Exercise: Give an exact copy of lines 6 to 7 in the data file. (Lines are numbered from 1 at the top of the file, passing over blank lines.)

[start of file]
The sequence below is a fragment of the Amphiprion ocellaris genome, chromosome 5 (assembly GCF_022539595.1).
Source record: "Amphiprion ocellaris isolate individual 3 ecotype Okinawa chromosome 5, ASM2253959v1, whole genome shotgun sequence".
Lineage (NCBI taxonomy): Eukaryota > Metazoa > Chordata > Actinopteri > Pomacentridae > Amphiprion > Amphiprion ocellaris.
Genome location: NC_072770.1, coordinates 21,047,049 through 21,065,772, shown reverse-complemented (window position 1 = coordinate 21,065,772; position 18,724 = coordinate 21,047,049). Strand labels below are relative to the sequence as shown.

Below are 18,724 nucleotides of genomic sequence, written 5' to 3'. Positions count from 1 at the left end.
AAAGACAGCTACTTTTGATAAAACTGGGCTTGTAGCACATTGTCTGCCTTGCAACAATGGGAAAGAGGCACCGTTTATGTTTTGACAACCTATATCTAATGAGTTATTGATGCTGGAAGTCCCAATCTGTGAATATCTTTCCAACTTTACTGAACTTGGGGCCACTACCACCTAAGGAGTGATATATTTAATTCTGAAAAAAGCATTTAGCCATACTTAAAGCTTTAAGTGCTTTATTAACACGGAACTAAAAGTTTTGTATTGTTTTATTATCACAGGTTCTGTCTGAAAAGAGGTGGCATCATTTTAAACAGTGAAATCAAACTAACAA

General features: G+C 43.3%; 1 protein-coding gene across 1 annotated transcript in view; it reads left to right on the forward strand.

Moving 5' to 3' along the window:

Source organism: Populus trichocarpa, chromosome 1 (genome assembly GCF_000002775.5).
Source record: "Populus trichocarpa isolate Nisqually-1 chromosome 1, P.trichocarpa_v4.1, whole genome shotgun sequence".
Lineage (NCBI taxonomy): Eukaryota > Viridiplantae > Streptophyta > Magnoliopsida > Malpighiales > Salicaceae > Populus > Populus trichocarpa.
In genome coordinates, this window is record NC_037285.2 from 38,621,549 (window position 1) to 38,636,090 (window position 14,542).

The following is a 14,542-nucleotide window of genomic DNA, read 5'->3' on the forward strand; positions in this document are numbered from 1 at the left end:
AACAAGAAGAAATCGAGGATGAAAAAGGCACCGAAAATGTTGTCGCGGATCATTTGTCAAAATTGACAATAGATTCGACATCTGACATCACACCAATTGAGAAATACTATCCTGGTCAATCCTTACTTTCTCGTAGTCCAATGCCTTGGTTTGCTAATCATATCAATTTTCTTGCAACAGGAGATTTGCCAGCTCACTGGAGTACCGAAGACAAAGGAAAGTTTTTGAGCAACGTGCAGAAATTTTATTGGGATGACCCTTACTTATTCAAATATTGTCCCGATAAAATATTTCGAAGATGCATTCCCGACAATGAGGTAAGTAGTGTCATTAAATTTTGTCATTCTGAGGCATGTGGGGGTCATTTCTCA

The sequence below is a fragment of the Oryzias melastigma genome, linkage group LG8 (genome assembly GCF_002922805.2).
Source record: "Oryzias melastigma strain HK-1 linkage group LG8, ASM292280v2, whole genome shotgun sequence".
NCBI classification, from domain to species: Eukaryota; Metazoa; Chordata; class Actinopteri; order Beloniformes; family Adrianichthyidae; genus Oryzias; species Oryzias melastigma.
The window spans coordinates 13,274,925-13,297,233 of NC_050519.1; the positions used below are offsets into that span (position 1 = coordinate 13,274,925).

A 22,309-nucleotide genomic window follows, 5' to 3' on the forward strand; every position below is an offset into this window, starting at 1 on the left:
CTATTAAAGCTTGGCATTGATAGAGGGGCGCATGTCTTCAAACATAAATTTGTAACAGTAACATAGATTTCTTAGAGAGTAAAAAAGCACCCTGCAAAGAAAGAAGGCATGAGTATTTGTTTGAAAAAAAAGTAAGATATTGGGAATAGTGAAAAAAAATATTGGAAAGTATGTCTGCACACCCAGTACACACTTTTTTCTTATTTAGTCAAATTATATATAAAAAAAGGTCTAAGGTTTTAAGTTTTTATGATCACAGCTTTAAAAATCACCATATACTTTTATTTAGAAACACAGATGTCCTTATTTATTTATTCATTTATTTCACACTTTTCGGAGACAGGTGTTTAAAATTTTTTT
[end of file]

AAAGACAGCTACTTTTGATAAAACTGGGCTTGTAGCACATTGTCTGCCTTGCAACAATGGGAAAGAGGCACCGTTTATGTTTTGACAACCTATATCTAATGAGTTATTGATGCTGGAAGTCCCAATCTGTGAATATCTTTCCAACTTTACTGAACTTGGGGCCACTACCACCTAAGGAGTGATATATTTAATTCTGAAAAAAGCATTTAGCCATACTTAAAGCTTTAAGTGCTTTATTAACACGGAACTAAAAGTTTTGTATTGTTTTATTATCACAGGTTCTGTCTGAAAAGAGGTGGCATCATTTTAAACAGTGAAATCAAACTAACAA

General features: G+C 43.3%; 1 protein-coding gene across 1 annotated transcript in view; it reads left to right on the forward strand.